As noted by the majority, Wright was eventually granted permission to take the bar examination, which he passed. The Board of Governors of the Bar Association conducted three different hearings to determine whether Wright should be admitted to practice. On April 16, 1983, the Board found that Wright was of good moral character and recommended to this court that he be admitted. The vote was 6 to 1, with 3 abstentions.
Having reviewed these facts in the record, the question is, should this applicant be admitted to the practice of law? Former APR 2(b)(3) requires that an applicant possess good moral character. The burden of establishing good moral character is on the applicant. See Nall v. Board of Bar Examiners, 98 N.M. 172, 646 P.2d 1236 (1982); Hallinan v. Committee of Bar Examiners, 65 Cal.2d 447, 421 P.2d 76, 55 Cal.Rptr. 228 (1966).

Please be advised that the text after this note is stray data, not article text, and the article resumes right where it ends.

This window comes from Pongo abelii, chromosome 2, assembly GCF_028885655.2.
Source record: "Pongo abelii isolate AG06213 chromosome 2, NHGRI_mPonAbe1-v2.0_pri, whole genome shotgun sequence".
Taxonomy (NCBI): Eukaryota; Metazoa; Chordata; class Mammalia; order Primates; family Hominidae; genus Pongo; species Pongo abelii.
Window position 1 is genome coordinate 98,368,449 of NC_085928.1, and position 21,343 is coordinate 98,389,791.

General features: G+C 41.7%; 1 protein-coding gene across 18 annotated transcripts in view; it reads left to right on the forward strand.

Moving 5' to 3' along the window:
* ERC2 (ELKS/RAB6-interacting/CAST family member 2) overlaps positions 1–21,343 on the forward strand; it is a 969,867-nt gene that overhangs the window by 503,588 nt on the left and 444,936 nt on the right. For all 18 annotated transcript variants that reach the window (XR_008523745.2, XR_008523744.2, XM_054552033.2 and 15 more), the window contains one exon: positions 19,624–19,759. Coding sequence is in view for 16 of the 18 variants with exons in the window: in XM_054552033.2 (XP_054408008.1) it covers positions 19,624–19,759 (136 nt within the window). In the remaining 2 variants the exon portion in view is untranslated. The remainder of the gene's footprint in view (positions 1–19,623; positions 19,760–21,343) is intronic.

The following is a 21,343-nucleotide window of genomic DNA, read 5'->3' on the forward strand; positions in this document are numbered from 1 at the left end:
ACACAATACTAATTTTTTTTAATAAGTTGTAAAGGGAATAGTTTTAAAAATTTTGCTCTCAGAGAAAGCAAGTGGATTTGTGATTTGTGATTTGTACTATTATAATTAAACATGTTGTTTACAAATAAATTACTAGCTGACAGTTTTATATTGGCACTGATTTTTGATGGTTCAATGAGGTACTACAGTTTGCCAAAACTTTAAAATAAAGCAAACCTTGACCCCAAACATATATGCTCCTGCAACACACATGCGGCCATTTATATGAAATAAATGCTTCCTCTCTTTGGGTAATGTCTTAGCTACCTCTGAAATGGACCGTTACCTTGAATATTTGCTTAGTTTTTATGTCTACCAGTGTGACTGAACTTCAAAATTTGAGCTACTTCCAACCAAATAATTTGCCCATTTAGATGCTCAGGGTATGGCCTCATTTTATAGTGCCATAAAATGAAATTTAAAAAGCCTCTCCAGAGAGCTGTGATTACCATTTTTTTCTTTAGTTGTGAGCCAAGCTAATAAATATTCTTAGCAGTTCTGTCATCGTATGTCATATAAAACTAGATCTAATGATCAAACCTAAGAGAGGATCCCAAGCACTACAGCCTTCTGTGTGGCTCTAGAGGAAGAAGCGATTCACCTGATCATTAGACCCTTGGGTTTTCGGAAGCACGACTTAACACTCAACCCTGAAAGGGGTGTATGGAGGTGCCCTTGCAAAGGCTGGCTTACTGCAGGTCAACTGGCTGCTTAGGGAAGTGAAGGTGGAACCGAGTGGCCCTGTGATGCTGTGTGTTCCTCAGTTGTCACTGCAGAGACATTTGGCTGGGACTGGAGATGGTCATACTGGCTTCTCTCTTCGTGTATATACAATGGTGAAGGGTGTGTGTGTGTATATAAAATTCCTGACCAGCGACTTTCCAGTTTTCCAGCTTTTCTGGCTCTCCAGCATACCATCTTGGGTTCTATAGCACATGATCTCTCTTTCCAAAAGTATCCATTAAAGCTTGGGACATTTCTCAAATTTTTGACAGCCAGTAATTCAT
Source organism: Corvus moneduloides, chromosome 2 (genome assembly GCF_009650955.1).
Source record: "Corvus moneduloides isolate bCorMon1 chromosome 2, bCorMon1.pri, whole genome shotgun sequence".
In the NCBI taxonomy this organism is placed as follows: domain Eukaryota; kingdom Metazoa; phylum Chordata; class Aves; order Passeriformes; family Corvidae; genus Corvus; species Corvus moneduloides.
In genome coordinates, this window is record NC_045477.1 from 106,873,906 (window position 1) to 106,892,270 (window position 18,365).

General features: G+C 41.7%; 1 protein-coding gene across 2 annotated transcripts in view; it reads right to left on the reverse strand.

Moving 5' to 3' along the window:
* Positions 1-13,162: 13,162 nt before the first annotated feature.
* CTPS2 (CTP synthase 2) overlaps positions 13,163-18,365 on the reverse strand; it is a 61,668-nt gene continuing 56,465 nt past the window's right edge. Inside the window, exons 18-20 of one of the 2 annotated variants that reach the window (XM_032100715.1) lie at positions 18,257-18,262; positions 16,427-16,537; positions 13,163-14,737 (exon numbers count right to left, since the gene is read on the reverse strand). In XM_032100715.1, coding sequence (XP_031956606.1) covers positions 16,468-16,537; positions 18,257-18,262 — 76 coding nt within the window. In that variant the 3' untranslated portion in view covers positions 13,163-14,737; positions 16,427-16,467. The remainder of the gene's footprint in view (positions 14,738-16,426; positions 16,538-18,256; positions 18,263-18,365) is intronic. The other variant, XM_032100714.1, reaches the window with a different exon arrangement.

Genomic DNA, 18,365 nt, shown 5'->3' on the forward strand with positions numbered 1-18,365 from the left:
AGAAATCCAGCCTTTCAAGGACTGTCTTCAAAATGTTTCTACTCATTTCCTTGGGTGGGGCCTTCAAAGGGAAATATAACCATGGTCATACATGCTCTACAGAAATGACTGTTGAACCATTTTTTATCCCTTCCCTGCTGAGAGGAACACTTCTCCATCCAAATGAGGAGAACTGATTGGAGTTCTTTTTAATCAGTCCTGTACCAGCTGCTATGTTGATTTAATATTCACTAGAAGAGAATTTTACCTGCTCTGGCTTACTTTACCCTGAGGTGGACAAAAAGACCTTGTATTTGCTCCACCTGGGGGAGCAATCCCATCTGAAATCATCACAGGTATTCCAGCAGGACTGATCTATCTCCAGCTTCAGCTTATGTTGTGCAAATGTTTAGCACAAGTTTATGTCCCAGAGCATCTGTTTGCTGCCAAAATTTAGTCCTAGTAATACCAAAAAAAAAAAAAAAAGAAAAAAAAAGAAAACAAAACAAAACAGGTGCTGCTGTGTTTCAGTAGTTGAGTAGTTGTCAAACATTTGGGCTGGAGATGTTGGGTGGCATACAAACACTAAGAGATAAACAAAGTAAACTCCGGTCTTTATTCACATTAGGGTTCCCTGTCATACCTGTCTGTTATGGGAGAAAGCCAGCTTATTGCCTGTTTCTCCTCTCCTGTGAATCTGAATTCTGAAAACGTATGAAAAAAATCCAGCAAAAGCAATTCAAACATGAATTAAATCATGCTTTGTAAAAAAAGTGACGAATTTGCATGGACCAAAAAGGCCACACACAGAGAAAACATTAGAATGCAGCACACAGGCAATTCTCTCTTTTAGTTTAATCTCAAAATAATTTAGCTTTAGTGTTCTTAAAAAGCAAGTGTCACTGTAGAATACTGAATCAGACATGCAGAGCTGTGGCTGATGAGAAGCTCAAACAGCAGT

This court has not published any decisions defining good moral character for purposes of former APR 2(b)(3). The court has, however, decided numerous cases discussing the factors to be considered in readmitting a previously disbarred attorney. By analogy, these factors are useful in deciding whether to admit first time applicants. The factors this court has considered are:
(a) the applicant's character, standing, and professional reputation in the community in which he resided and practiced prior to disbarment; (b) the ethical standards which he observed in the practice of law; (c) the nature and character of the charge for which he was disbarred; (d) the sufficiency of the punishment undergone in connection therewith, and the making or failure to make restitution where required; (e) his attitude, conduct, and reformation subsequent to disbarment; (f) the time that has elapsed since disbarment; (g) his current proficiency in the law; and (h) the sincerity, frankness, and truthfulness of the applicant in presenting and discussing the factors relating to his disbarment and reinstatement.